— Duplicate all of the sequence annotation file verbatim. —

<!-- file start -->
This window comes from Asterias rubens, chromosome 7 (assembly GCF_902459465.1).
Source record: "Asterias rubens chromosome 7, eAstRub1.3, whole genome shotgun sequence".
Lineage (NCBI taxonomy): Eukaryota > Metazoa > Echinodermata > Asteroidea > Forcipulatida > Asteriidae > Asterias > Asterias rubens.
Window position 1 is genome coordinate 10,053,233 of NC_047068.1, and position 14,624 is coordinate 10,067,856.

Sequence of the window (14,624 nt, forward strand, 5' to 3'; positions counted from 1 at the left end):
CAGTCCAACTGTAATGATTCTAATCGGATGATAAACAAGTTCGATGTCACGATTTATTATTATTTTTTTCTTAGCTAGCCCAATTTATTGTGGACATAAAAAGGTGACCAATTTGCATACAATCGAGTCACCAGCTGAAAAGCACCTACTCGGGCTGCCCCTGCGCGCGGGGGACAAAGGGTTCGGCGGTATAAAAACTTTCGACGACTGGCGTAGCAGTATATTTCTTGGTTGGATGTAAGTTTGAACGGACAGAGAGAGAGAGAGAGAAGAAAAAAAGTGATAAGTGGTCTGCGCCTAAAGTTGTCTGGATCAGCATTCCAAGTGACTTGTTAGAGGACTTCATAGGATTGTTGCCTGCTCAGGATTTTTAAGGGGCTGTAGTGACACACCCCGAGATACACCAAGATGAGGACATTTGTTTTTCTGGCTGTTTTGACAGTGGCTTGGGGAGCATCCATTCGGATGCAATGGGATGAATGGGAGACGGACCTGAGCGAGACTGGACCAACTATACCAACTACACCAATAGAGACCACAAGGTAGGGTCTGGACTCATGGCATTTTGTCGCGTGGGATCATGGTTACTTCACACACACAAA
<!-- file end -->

This window comes from Asterias rubens, chromosome 7 (assembly GCF_902459465.1).
Source record: "Asterias rubens chromosome 7, eAstRub1.3, whole genome shotgun sequence".
Lineage (NCBI taxonomy): Eukaryota > Metazoa > Echinodermata > Asteroidea > Forcipulatida > Asteriidae > Asterias > Asterias rubens.
Window position 1 is genome coordinate 10,053,233 of NC_047068.1, and position 14,624 is coordinate 10,067,856.

Sequence of the window (14,624 nt, forward strand, 5' to 3'; positions counted from 1 at the left end):
CAGTCCAACTGTAATGATTCTAATCGGATGATAAACAAGTTCGATGTCACGATTTATTATTATTTTTTTCTTAGCTAGCCCAATTTATTGTGGACATAAAAAGGTGACCAATTTGCATACAATCGAGTCACCAGCTGAAAAGCACCTACTCGGGCTGCCCCTGCGCGCGGGGGACAAAGGGTTCGGCGGTATAAAAACTTTCGACGACTGGCGTAGCAGTATATTTCTTGGTTGGATGTAAGTTTGAACGGACAGAGAGAGAGAGAGAGAAGAAAAAAAGTGATAAGTGGTCTGCGCCTAAAGTTGTCTGGATCAGCATTCCAAGTGACTTGTTAGAGGACTTCATAGGATTGTTGCCTGCTCAGGATTTTTAAGGGGCTGTAGTGACACACCCCGAGATACACCAAGATGAGGACATTTGTTTTTCTGGCTGTTTTGACAGTGGCTTGGGGAGCATCCATTCGGATGCAATGGGATGAATGGGAGACGGACCTGAGCGAGACTGGACCAACTATACCAACTACACCAATAGAGACCACAAGGTAGGGTCTGGACTCATGGCATTTTGTCGCGTGGGATCATGGTTACTTCACACACACAAA